Cooking School Fourth Day – Grapes, Olives, and Fish

Chromulous Structure Side View - Nice

Chromulous Structure Side View - Nice

Chromolous Sculpture Front View - AMAZING

Chromulous Sculpture Front View - AMAZING

This day of cooking school was spent on the bus and not in the kitchen.   However, it was GREAT.   We drove up to a lake region where the cold air from the alps is funneled down into the area along a deep lake creating the perfect climate for grape growing.   It is called the Francicorta region famous for the production of Italian Spumante.   We went to the Bella Vista winery – the crown jewel of the region.   I loved this winery being a systems engineer as everything was so carefully thought out and very artistic.   It was both elegant AND functional.   There were these little surprises every where you looked – and pointed your camera.   One sculpture, while it was interesting, didn’t illustrate the WOW factor until you looked at it through your cameral lens – where it became a christmas tree ornament with the evergreen in the background.

I had read the book Super Crunching last year and remembered reading about a guy who had created a model that analyzed number of weather factors of the main wine growing regions of the world to determine where the best wine would be produced.   He had it down to a science.  I inquired about how they used weather “metrics.”   I was told that they cut apart three onions and after three days, the onions that sweat the most, that is the month they are going to get the most rain.   Personally, I think there is a little more to it than that.   I predict it’s more like they have to cut apart these three onions on the second full moon AFTER Christmas (sometime in mid-february, early march).  Then this tells them when the next six months will have the most rain.  I will test it out later this year and let y’all know.

I just loved the geometric design of the winery.   Since I am still working on my own geometrically designed house in Nevada, I got some fantastic ideas.   The triangular tables in their conference areas where amazing.   I loved the pervasive use of arches, circles, triangles, ovals, squares that were everywhere.  I’ve used the similar design approach in Nevada – just not on this grand a scale.

Summary of geometric elements at the Bella Vista Winery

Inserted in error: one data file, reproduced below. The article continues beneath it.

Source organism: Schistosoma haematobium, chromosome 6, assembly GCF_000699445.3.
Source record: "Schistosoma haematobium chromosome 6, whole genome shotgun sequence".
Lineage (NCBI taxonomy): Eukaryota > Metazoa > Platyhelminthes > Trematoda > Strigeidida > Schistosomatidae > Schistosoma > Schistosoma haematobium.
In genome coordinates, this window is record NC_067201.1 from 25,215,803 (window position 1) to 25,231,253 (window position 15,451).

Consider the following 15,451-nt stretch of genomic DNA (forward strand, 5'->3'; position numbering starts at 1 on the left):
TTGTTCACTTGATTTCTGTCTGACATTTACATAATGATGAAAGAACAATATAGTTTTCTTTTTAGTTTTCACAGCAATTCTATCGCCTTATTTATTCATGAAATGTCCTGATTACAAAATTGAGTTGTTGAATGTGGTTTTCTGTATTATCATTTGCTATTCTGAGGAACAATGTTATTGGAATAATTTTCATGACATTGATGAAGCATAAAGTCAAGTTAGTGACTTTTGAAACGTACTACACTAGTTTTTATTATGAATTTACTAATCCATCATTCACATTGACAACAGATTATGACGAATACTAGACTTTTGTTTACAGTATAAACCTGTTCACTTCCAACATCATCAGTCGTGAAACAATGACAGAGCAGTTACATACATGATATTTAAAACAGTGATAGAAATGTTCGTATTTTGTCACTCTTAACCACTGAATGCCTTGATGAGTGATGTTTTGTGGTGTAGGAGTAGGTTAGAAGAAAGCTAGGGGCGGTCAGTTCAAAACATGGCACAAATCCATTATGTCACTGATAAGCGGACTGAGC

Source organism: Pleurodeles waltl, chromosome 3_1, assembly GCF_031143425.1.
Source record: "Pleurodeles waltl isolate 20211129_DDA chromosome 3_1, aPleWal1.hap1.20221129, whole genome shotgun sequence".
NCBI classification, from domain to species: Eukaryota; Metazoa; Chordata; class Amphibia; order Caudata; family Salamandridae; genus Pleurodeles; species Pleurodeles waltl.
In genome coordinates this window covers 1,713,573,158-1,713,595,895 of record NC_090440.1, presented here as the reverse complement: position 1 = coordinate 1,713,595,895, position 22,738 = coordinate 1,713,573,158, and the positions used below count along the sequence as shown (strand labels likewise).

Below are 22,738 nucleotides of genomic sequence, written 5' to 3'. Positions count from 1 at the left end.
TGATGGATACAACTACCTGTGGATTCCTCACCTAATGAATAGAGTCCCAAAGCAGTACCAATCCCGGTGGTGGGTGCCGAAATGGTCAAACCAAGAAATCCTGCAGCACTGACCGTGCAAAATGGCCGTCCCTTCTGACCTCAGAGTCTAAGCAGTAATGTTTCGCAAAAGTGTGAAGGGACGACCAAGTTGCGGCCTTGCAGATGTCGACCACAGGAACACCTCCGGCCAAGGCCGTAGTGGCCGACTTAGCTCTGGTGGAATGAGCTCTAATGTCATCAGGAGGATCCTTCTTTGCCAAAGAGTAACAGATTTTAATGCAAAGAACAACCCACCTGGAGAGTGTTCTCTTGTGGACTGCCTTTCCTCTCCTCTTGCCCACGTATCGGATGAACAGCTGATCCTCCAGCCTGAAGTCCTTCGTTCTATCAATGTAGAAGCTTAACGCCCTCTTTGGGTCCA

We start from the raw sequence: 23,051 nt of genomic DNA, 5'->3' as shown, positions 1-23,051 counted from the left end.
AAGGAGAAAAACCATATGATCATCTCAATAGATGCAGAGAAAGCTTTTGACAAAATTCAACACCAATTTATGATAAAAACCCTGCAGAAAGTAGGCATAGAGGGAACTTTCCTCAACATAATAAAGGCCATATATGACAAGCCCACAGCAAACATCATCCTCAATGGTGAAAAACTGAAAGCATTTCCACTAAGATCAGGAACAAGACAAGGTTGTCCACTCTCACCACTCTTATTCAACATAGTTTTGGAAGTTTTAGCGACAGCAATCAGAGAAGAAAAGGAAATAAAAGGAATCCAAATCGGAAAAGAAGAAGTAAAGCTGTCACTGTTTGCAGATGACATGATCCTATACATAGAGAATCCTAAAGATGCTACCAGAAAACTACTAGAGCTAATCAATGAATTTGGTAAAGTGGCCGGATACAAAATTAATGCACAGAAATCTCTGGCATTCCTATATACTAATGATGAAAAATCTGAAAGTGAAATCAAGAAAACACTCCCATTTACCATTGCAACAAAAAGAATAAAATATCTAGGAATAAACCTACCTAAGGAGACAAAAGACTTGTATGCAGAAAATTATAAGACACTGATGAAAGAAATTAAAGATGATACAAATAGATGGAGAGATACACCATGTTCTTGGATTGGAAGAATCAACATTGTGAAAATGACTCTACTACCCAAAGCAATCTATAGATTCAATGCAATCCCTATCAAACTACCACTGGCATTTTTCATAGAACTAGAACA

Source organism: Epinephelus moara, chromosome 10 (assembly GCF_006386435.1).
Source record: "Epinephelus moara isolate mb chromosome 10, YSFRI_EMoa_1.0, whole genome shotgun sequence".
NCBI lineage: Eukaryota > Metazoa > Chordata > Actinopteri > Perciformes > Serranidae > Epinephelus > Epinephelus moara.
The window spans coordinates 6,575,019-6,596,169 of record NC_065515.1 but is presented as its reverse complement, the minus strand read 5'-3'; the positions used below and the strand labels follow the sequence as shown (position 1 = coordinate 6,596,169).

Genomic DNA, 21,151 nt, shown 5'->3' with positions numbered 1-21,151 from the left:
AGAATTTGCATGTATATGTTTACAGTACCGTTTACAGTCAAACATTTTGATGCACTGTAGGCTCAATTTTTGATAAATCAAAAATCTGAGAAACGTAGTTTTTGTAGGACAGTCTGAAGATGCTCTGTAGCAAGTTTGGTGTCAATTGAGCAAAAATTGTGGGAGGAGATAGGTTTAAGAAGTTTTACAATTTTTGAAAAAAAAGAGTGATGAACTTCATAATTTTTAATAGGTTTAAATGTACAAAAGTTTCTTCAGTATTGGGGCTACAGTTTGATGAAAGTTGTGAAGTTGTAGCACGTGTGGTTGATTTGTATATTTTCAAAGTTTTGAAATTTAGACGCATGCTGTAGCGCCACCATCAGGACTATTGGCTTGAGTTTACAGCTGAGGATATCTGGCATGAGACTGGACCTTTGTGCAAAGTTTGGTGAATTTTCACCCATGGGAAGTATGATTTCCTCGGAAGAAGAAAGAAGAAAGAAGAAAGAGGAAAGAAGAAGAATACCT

Summary of geometric elements at the Bella Vista Winery

We left the winery and went to the lake for a lunch on an island that was fish, fish, and more fish.   We were served five different types of fish.  Nice lunch.   THEN we were served four more types of fish.   More nice lunch.   Two hours later, extractating ourselves from that restaurant, we headed for the Olive oil pressing plant.   By now, my pants were getting tight.  HOWEVER, I had three pairs on.  As we were told it would be very cold on the boat to the island restaurant.   Recalling the cold dank day the day before, I was prepared.  I am happy to report, today with only one pair of pants on – they are still loose.  How I can go to cooking school, eat for over five hours per day, sit on a bus most of the day and lose weight is beyond me.   I think my regime of exercising a lot and eating healthy may just not be that healthy for me.

The olive oil pressing plant was very small – they were a neighborhood processor that processed all the olive oil for the surrounding olive growers.   At Academia Barilla we learned about three types of olive oils – Tuscan that is very strong and good in soups and on breads.   Ligonia olive oil – that is very delicate and good on fish.  And Sicilian olive oil that is mild and good on salad.   The olive oil we tested at the plant was an extra virgin (only pressed once) and good for salads and bread.   The version I tasted was unfiltered.   That was pretty darn bitter.   More hazing.

2 Responses to “Cooking School Fourth Day – Grapes, Olives, and Fish”

  1. Jean S Says:

    Actually, we used a bit more of “wind metrics” when I was growing up. When the moon was in the 7th house and Jupiter aligned with Mars, we’d stand down wind from someone who would cut the cheese. If you smelled onions, you could expect alot of rainy days and mondays (that always got folks down) If not, we’d look forward to let the sunshine in. (Of course this was the dawn of the age of aquarius, now we just get together for whatever the weather, the weather will be)

  2. Italian Cookery Schools- A Toast To These Schools! | Cooking Advice Says:

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